Archive for pv glob

More Bodies from the Bog: Grauballe Man

Posted in BODIES IN PRESERVATION with tags , , , , on February 19, 2010 by echostains

Grauballe Man

Another Bog body that I find fascinating is ‘Grauballe’ man.   When I first read ‘The Bog People’ by Professor PV Glob, this was the body that frightened me the most.  Over time though I don’t seem to see the horror any more – just the near perfect preservation of a man who was murdered all that time ago in history (not a nice subject I know) and I feel such pity for that poor man and what he must have suffered  – his throat cut and his skull fractured.

the hand of Grauballe Man

Grauballe man has the best preserved  Iron age body.   Carbon dating places him as living about 55 B.C !   He lay in the peat which preserved him until he was found in 1952 in the village Grauballe in Denmark.  His hair is remarkably spectacular, though the chemicals in the peat have turned it red.   His nails are perfect and his wonderfully preserved fingerprints have been taken!  Was he sacrificed?  No one knows for sure.  His age was about 30 and studies have discovered that he was in the early stages of gout and suffered from arthritus.  Grauballe man was naked apart from a strange cord around his neck.

The Bog Bodies by P V Glob

Tests have also revealed his last supper, still in his intestines, a kind of porridge made of many different grain.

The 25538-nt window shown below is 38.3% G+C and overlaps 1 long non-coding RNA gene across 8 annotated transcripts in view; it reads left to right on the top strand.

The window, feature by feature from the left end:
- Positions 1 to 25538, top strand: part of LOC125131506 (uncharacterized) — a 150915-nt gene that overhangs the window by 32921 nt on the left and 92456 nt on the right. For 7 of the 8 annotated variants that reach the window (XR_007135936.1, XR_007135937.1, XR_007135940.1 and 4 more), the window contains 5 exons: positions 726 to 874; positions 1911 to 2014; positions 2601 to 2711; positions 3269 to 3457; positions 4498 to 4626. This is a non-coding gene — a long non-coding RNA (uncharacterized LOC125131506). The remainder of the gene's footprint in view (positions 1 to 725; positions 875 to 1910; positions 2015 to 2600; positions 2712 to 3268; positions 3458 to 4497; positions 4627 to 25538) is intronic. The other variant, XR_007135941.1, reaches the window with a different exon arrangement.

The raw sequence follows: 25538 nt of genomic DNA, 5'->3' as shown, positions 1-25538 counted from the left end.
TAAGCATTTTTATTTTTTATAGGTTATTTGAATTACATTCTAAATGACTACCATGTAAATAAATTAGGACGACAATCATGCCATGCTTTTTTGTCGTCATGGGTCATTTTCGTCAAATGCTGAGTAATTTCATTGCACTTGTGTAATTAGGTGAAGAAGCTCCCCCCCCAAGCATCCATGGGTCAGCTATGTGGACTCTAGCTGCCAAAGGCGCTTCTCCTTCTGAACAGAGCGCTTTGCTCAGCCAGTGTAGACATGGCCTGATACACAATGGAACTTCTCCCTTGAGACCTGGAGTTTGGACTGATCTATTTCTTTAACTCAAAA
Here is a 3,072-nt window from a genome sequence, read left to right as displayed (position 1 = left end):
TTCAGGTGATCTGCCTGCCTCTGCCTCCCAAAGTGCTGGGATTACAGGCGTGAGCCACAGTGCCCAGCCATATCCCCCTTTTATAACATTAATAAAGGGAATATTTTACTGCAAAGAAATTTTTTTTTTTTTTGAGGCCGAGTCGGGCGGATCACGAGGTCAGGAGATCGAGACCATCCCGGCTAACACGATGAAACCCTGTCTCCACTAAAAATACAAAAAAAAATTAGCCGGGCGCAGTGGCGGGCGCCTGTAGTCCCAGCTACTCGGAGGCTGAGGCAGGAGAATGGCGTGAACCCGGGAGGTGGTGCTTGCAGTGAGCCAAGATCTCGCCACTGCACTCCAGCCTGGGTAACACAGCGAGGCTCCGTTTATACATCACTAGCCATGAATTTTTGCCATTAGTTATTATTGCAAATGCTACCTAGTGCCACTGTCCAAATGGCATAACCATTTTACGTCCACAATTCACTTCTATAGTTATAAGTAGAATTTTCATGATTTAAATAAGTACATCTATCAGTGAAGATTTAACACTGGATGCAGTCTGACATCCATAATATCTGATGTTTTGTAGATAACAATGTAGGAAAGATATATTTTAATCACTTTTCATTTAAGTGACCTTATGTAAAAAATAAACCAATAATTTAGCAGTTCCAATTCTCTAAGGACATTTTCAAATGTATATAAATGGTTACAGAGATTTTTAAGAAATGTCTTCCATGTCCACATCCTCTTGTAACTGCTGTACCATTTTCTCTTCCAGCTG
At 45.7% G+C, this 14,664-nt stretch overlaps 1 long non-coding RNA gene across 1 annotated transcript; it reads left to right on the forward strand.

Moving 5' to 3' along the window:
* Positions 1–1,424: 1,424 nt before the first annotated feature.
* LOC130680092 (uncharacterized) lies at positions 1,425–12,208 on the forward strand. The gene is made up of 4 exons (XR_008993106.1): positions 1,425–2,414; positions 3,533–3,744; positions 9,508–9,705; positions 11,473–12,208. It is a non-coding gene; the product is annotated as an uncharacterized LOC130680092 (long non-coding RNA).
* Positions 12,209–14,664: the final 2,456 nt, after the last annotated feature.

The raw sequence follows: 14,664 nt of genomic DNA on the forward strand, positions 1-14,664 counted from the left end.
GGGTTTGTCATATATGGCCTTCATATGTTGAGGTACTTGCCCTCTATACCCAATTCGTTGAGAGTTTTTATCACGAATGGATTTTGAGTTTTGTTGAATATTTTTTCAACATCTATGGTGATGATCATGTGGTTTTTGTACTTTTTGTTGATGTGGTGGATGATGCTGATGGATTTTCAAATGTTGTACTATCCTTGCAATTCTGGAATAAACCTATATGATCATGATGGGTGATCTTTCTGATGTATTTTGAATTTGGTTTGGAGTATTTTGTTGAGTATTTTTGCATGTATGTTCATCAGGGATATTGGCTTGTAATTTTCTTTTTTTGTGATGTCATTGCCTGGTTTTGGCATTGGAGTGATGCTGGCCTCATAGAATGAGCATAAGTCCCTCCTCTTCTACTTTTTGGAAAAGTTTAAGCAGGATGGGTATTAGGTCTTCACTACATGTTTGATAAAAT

gauballe man

This poem was written about him.  The poet is Seamus Heiney, a well known Irish poet who had a strange fascination for things found in bogs – just like me.

The Grauballe Man

As if he had been poured
in tar, he lies
on a pillow of turf
and seems to weep

the black river of himself.
The grain of his wrists
is like bog oak,
the ball of his heel

like a basalt egg.
His instep has shrunk
cold as a swan’s foot
or a wet swamp root.

His hips are the ridge
and purse of a mussel,
his spine an eel arrested
under a glisten of mud.

The head lifts,
the chin is a visor
raised above the vent
of his slashed throat

that has tanned and toughened.
The cured wound
opens inwards to a dark
elderberry place.

Who will say ‘corpse’
to his vivid cast?
Who will say ‘body’
to his opaque repose?

And his rusted hair,
a mat unlikely
as a foetus’s.
I first saw his twisted face

in a photograph,
a head and shoulder
out of the peat,
bruised like a forceps baby,

but now he lies
perfected in my memory,
down to the red horn
of his nails,

hung in the scales
with beauty and atrocity:
with the Dying Gaul
too strictly compassed

on his shield,
with the actual weight
of each hooded victim,
slashed and dumped.

There are lots more of Heaney’s poems on this excellent site HERE

More facts about Grauballe from his resting place in Moesgard Museum

Another of my posts about bog bodies HERE

Want to see a reconstruction of how he may have looked? HERE